The current debate about the nature of English studies has questioned the status of English as a discipline. Josephine Guy and Ian Small set this so-called 'crisis in English' within the larger context of disciplinary knowledge. They examine the teaching of English and literary studies in the United States and Britain, and argue that the explicit attempt by some radical critics on both sides of the Atlantic to politicise the discipline has profound consequences for the nature of English studies. They describe the current state of disciplinary knowledge, together with its social and philosophical preconditions; they analyse recent proposals for reform; and they discuss the ways in which these proposed reforms would affect the three main practices of the discipline - literary criticism, literary history and text-editing. In the process they demystify issues and arguments which have often in the past been obscured by jargon and polemic.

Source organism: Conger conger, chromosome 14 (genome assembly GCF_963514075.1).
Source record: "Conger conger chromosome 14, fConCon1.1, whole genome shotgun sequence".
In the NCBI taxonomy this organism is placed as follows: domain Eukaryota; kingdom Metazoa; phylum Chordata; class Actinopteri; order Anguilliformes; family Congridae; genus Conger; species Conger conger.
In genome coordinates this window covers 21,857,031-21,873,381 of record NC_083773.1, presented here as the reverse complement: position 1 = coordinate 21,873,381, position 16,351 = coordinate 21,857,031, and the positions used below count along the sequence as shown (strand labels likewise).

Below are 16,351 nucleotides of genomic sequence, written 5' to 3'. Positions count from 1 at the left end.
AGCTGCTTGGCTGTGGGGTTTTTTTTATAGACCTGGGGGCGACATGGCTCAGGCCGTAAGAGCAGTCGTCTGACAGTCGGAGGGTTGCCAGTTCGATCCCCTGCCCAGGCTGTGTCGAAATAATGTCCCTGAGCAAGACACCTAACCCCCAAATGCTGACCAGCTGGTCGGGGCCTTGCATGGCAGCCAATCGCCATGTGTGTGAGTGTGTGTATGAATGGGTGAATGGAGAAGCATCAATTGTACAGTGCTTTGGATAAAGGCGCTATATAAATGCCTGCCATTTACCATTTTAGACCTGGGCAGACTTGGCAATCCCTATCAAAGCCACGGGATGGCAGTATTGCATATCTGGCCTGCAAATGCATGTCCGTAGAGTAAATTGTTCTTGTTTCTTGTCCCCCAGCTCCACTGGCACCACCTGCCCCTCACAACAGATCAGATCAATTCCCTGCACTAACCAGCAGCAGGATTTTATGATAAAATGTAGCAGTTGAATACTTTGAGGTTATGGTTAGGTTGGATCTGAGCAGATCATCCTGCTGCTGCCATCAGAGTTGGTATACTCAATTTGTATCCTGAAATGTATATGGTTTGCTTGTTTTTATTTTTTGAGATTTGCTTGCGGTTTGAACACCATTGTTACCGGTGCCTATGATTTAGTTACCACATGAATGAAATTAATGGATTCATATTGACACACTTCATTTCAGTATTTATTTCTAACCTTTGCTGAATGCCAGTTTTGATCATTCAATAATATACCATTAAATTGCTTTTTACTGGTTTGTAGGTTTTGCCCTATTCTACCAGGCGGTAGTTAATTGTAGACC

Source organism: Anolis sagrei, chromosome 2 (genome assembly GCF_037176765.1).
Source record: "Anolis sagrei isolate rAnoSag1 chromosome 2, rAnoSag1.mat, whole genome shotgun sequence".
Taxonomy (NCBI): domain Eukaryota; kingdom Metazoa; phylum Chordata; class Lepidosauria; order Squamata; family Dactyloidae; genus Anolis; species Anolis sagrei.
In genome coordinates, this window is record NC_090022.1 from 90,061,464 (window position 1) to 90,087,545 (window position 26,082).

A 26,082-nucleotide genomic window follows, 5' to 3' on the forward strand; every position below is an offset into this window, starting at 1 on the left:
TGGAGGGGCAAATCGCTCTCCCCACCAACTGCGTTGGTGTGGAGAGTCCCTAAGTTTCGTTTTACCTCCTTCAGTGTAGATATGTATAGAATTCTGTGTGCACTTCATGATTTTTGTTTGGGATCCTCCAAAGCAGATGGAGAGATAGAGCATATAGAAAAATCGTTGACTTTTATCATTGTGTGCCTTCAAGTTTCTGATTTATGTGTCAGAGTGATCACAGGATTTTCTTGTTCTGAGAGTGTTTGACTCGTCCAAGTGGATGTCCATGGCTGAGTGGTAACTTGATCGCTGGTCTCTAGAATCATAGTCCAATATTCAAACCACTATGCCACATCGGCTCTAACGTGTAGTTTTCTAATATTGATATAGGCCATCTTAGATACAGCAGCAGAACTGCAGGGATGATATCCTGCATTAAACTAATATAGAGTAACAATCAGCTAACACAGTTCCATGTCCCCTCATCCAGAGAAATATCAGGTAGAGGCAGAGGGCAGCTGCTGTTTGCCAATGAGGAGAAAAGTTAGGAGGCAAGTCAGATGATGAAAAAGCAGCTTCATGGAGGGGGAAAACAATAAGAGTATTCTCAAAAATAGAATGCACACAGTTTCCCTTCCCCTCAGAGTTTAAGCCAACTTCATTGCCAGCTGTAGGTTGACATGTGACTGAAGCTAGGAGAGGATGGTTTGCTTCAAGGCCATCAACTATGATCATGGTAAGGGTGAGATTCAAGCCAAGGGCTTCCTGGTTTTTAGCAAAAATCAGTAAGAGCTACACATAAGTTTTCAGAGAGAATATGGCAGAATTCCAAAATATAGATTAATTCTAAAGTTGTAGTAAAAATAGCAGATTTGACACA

"Josephine Guy and Ian Small are extremely skilled in the arts of analysis and argumentation. Their book is a densely argued inquiry into what happens when people within English studies come to the conclusion that all literature is political, and that all judgments about literature are political as well." John L. Kijinski, English Literature in Transition